You look, you know, in theory, governments have made their decisions, the medical decisions based on the best available medical advice. You know, we’ve seen this vary between country to country, even between states in a country. And you’re trying to get medical professionals to agree and then also politicians to buy which has been interesting at times.

You know, the decisions being made and the new laws being put in place. Obviously, aim to control the spread, eliminating the virus or taking some pressure off the medical infrastructure. It is this medical advice that again will dictate how we start to travel and how countries start to open up and who we actually open up to. You talked about those bubbles before. As you said in your intro, every country has had its own unique journey, and the decision to open up borders won’t be taken lightly. There’ll be a lot of obviously, medical advice, but also political implications in these.

Border control has been a great tool to stop the spread of Covid, and we’ve seen recently when the UK has put in hotel quarantine for people coming from certain destinations and obviously where it has been in place, it’s had a great impact on doing this. It’s a proven measure and it works.

It’s been criticised, obviously from the economic impact of closing borders. But in the long run that has proven to work. The borders, to be opened fully, will take an agreed upon approach between two governments, their health advisors and the appetite of the community to be able to bring in foreigners again.

Obviously, the efficacy of the vaccine will be critical. And, you know, with this happening, you know and the vaccine program’s coming on very quickly. We might see it speed up for 2021 but there’ll need to be some appetite for risk. We don’t really see that appetite at the moment, it’s going to come down to really how the vaccines come into play and obviously as the first lot of tourists enter a region, it’s going to be a different country for them and they’ll be received, maybe with some suspicion initially. But they’ll definitely become targets first in some jurisdictions from criminal groups.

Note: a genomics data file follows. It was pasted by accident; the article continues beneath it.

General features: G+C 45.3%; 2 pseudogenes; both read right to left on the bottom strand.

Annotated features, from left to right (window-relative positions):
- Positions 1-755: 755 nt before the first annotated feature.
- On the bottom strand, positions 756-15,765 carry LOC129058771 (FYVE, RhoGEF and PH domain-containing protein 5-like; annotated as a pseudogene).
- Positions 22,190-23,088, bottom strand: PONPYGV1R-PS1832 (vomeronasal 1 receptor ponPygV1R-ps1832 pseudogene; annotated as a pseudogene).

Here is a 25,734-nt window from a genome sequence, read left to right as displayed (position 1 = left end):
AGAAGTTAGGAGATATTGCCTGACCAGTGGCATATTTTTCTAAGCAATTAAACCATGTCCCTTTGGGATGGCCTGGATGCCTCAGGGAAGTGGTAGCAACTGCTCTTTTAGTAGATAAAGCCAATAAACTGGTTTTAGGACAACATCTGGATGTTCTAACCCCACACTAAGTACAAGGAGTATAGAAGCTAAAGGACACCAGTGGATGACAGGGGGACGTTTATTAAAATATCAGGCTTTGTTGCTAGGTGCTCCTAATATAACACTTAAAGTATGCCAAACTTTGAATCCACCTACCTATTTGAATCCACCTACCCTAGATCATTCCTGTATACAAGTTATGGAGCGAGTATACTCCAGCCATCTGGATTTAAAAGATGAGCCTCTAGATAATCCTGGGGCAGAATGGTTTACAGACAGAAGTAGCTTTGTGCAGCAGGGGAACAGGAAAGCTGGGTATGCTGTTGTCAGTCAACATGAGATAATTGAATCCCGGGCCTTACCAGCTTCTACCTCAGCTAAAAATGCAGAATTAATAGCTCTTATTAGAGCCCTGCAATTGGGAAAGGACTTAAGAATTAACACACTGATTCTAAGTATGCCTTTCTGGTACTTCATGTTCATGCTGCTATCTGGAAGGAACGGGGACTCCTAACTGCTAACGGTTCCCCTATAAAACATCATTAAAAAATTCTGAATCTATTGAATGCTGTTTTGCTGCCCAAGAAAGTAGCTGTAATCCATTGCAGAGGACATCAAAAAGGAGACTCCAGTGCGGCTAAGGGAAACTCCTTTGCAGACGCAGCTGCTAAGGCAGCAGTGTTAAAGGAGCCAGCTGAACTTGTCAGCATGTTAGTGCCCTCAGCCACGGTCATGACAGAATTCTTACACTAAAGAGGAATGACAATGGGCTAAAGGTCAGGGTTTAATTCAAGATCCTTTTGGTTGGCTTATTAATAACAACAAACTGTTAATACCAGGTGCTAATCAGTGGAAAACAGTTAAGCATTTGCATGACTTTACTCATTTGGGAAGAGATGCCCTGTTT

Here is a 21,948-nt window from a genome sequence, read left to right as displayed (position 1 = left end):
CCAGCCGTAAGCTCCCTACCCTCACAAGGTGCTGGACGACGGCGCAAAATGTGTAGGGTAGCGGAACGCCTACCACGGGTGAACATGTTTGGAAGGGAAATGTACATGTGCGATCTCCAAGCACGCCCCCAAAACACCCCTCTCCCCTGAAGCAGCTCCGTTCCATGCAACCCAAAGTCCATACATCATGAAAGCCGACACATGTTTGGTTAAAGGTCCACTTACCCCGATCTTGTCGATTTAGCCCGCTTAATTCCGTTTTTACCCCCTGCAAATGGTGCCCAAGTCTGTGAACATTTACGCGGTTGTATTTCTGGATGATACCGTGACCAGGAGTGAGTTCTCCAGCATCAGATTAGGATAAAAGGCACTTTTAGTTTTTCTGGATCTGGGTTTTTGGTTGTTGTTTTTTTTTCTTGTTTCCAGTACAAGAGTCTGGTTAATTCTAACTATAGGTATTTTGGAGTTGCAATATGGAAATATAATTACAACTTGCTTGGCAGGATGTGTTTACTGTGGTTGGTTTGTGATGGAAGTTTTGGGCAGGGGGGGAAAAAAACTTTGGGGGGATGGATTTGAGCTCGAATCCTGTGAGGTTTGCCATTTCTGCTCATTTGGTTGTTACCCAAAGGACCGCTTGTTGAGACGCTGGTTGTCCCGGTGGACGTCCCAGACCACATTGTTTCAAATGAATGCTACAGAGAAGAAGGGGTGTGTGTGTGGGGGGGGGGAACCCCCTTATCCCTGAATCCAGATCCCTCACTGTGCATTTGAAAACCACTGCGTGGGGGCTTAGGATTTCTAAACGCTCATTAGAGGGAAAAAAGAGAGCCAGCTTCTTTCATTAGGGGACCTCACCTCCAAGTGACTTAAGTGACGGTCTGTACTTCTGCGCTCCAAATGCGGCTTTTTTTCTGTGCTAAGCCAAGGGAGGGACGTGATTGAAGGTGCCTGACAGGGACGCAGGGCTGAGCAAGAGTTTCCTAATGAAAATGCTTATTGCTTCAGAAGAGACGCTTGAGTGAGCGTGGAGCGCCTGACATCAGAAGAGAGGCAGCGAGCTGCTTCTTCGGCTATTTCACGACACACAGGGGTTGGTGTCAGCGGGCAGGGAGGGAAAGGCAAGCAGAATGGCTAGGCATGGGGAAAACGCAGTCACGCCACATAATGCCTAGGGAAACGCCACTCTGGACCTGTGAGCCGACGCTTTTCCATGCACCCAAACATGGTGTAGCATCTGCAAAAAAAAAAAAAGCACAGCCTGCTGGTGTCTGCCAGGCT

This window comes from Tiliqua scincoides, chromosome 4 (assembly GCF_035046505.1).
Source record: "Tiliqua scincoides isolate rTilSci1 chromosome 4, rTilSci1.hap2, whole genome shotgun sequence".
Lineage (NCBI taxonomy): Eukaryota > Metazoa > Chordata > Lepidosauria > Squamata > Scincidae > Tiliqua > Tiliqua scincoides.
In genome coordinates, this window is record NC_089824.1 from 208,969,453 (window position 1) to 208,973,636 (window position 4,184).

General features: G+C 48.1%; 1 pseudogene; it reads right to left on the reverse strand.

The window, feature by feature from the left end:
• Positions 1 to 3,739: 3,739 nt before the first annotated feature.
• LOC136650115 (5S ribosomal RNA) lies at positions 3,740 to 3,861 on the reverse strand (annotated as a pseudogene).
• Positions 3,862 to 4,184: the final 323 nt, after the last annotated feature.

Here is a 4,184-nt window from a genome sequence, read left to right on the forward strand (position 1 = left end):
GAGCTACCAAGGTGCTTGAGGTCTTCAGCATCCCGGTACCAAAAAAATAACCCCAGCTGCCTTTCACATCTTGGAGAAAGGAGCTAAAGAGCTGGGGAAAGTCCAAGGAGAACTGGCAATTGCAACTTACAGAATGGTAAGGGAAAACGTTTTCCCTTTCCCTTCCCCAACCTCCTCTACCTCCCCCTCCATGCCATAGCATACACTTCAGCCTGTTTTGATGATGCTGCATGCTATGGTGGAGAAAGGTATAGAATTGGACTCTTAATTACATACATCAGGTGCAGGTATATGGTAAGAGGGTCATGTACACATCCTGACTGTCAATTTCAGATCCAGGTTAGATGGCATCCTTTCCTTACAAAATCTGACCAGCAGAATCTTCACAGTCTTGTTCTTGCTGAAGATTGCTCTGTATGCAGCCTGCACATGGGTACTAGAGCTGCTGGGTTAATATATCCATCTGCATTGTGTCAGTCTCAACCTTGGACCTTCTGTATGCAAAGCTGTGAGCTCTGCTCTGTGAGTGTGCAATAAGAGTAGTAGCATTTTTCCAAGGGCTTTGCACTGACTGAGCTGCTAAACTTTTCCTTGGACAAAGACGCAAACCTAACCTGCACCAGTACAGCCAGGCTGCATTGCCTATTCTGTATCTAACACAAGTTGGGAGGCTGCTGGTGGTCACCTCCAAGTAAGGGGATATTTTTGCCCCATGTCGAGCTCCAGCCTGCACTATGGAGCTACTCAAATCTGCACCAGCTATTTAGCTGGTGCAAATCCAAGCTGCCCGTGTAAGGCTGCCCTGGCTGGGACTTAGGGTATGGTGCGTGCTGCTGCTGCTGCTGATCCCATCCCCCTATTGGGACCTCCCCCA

Claire Johnson

0:04:03 – 0:04:16

I definitely want to jump on that a little bit later, but you’re talking about how laws are being developed based on the best available medical advice. So what impact have these laws had on the community? And how have we seen them applied globally?
Rodger Cook

0:04:16 – 0:07:03

Yes, good question and goes back to everyone having a unique or every country having a unique journey. But we’ve seen laws implemented to manage how we

congregate. What activities we can do, you know how many people we can have at a wedding or a funeral. You know what protective clothing we must wear, what we can purchase at shops. There’s been limits at one stage on flour and pasta, and you know toilet paper of all things and obviously how we move around our cities, you know, public transport, and even to the point of closing cities down completely and lockdowns.

You know, governments put these measures in place to promote and support recovery and a return to a normal living and working conditions, which is the ultimate aim. The laws have been put in place to protect at-risk populations and also provide that roadmap you know, for economic recovery. In some jurisdictions, though, we’ve seen laws policed with violence, we’ve seen law taken to further or used further to target minority groups in the continuation of that sort of policing. You know, Amnesty International’s reported a variety of police actions, which would be considered to be, at the very least, human rights violations, but also there’s incidents of murder and physical assaults caused by security forces implementing Covid controls.